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Walking by William & Mary’s storied Crim Dell pond, you might not notice anything amiss, or perhaps you’d only catch your own reflection.

But look a little closer in the right light and you can see an underwater ecosystem in motion, said biology professor Jon Allen.

Dime and quarter-sized freshwater jellyfish are blooming in the small pond at the center of campus.

“If you’re careful, they’re easy to spot,” Allen said. “If you just walk by in a rush, you could easily miss them.”

The species is officially named Craspedacusta sowerbii. Allen calls them the “Crim Jells.”

He’s somewhat surprised to see the jellyfish this year.

“Historically they’ve been spottily seen,” Allen said. “They’d be a remarkable thing every once in a while.”

They typically surface once every six or seven years. But this year marks three of the last four where they made an appearance.

So where are they coming from?

In fact, the creatures are always in the pond – and likely most freshwater bodies in Hampton Roads.

But they live deep beneath the surface, clinging to the mud or rocky bottom as microscopic polyps, the earliest stage of the jellyfish life cycle.

It’s not until they emerge to reproduce that passersby might take notice. That’s when they develop into medusas — the hot-air-balloon shapes people typically associate with jellyfish.

It doesn’t happen every year, because it doesn’t have to.

The polyps can survive for decades – even without much water, Allen said. William & Mary scientists learned that a few years ago when they drained the Crim Dell pond.

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Photo courtesy of Jon Allen 

A freshwater jellyfish under a microscope.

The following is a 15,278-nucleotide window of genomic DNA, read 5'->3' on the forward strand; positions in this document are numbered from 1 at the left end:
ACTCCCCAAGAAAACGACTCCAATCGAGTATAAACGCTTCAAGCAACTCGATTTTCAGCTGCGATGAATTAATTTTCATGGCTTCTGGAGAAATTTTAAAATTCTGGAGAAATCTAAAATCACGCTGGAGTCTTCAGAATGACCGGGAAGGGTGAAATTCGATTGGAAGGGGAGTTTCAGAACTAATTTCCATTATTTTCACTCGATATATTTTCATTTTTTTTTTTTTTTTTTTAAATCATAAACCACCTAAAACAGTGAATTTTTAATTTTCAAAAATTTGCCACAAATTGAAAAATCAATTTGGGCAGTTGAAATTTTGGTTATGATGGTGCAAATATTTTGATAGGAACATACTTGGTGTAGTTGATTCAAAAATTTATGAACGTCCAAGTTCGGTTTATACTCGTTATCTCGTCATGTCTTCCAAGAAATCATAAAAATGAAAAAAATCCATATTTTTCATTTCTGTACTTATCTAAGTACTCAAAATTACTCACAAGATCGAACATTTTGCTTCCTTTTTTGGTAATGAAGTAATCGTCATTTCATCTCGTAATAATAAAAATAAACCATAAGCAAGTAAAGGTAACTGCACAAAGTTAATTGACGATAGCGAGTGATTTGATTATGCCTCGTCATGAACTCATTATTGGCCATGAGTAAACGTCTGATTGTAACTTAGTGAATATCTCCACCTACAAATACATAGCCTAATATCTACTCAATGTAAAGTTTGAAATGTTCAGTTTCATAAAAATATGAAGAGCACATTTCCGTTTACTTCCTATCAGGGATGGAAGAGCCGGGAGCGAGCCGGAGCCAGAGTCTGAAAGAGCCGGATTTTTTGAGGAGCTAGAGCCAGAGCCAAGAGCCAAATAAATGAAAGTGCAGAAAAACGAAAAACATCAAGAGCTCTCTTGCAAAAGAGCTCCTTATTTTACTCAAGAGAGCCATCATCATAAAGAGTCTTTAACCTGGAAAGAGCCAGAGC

Freshwater jellyfish are one of the most successful invasive species in the world.

Originally from China’s Yangtze River, they’ve spread to every continent except Antarctica and likely to every American state. They can easily hitch a ride on a ship or someone’s muddy boots.

It’s not a new invader to Virginia’s waters. The species started appearing in state records almost nine decades ago, Allen said.

But people may start seeing more of them.

Warm water is what triggers the jellies’ reproductive phase.

And with climate change expected to increase temperatures, some scientists think the freshwater jellyfish are emerging more often.

“They might become more obvious to people,” Allen said.

No one knows, however, how exactly the species impacts the environment around them. Experts have little understanding of “these things that have invaded the whole world.”

“They've got to be competing with the turtles and the fish and the ducks and the other animals that are inhabiting that same body of water,” Allen said.

“What are the consequences for those native species? We don't have a good idea.”

wmstudent sized
Photo courtesy of Jon Allen 

A William & Mary student works to find freshwater jellyfish at the Crim Dell pond.

He and his students are working to find out, as well as count how many are out there. They get on kayaks and traverse the pond with nets to capture the jellyfish.

Wherever they’re blooming, including the Crim Dell, the creatures will likely be around only for another couple weeks before the water starts cooling.

Then the adults will die, and their offspring will settle down to the bottom to start the process all over again.

Allen usually researches marine life out in the ocean, but couldn’t resist learning more about the mysterious creatures right across the street.

He said he thinks they’re remarkable and beautiful to watch.

“But I don’t know whether I should be rooting for an invasive species.”